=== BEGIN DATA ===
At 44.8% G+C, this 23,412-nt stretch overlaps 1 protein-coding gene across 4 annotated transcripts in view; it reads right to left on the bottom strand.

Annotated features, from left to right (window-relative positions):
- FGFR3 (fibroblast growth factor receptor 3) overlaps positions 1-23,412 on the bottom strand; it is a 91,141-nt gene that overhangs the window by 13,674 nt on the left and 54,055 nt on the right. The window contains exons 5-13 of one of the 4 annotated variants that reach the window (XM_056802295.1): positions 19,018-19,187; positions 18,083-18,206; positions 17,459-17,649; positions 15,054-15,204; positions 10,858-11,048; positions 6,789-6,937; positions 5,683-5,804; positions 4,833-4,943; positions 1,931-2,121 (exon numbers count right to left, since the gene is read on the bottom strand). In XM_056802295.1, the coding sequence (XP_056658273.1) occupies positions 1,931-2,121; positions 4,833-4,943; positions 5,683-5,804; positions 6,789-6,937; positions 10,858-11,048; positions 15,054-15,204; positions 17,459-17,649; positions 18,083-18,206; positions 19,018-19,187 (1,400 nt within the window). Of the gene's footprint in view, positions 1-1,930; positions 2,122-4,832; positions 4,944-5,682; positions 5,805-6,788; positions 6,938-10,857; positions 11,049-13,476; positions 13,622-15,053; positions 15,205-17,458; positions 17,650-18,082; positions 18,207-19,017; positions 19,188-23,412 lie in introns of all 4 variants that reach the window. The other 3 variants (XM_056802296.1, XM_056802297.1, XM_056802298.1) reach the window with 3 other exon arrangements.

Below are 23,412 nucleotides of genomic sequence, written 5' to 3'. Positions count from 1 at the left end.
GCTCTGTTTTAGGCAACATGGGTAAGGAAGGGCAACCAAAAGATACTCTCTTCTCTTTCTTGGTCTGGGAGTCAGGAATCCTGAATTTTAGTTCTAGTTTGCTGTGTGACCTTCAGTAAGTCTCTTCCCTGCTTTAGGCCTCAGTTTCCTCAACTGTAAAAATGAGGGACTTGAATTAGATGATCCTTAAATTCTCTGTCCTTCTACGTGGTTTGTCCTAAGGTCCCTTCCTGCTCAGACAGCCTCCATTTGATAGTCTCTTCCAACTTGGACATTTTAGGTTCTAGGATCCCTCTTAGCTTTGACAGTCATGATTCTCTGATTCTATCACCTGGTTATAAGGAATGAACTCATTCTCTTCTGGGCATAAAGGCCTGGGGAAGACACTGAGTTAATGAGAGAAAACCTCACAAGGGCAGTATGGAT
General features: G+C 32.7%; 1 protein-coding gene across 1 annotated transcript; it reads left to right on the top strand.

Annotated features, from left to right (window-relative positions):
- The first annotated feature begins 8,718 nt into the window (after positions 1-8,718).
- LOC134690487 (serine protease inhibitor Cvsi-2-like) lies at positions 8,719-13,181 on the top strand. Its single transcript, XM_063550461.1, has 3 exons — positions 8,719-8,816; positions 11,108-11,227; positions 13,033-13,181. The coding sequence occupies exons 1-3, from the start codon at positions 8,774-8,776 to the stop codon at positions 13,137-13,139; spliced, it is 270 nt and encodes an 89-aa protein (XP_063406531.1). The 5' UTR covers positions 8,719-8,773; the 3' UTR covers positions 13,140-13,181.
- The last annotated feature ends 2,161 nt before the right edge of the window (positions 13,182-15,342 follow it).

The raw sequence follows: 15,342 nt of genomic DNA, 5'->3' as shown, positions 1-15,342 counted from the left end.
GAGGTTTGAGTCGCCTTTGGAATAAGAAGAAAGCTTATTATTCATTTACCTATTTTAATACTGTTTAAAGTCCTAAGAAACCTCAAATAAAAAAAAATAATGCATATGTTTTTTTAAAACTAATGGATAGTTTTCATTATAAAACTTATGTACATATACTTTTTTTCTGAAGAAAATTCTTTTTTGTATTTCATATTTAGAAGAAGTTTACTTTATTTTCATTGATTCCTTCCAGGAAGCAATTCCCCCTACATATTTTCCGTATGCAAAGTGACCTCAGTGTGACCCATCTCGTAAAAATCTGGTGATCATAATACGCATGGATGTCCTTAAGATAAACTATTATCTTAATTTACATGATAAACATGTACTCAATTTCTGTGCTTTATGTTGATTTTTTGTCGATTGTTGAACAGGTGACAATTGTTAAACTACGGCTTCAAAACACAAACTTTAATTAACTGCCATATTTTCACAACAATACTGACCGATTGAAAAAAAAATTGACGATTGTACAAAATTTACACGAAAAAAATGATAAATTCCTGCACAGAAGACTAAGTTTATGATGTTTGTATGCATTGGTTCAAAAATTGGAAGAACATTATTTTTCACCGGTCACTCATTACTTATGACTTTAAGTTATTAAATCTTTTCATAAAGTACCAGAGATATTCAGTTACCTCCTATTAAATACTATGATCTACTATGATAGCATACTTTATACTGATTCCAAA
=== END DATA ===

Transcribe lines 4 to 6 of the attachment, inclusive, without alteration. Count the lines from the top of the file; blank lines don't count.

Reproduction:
Below are 23,412 nucleotides of genomic sequence, written 5' to 3'. Positions count from 1 at the left end.
GCTCTGTTTTAGGCAACATGGGTAAGGAAGGGCAACCAAAAGATACTCTCTTCTCTTTCTTGGTCTGGGAGTCAGGAATCCTGAATTTTAGTTCTAGTTTGCTGTGTGACCTTCAGTAAGTCTCTTCCCTGCTTTAGGCCTCAGTTTCCTCAACTGTAAAAATGAGGGACTTGAATTAGATGATCCTTAAATTCTCTGTCCTTCTACGTGGTTTGTCCTAAGGTCCCTTCCTGCTCAGACAGCCTCCATTTGATAGTCTCTTCCAACTTGGACATTTTAGGTTCTAGGATCCCTCTTAGCTTTGACAGTCATGATTCTCTGATTCTATCACCTGGTTATAAGGAATGAACTCATTCTCTTCTGGGCATAAAGGCCTGGGGAAGACACTGAGTTAATGAGAGAAAACCTCACAAGGGCAGTATGGAT
General features: G+C 32.7%; 1 protein-coding gene across 1 annotated transcript; it reads left to right on the top strand.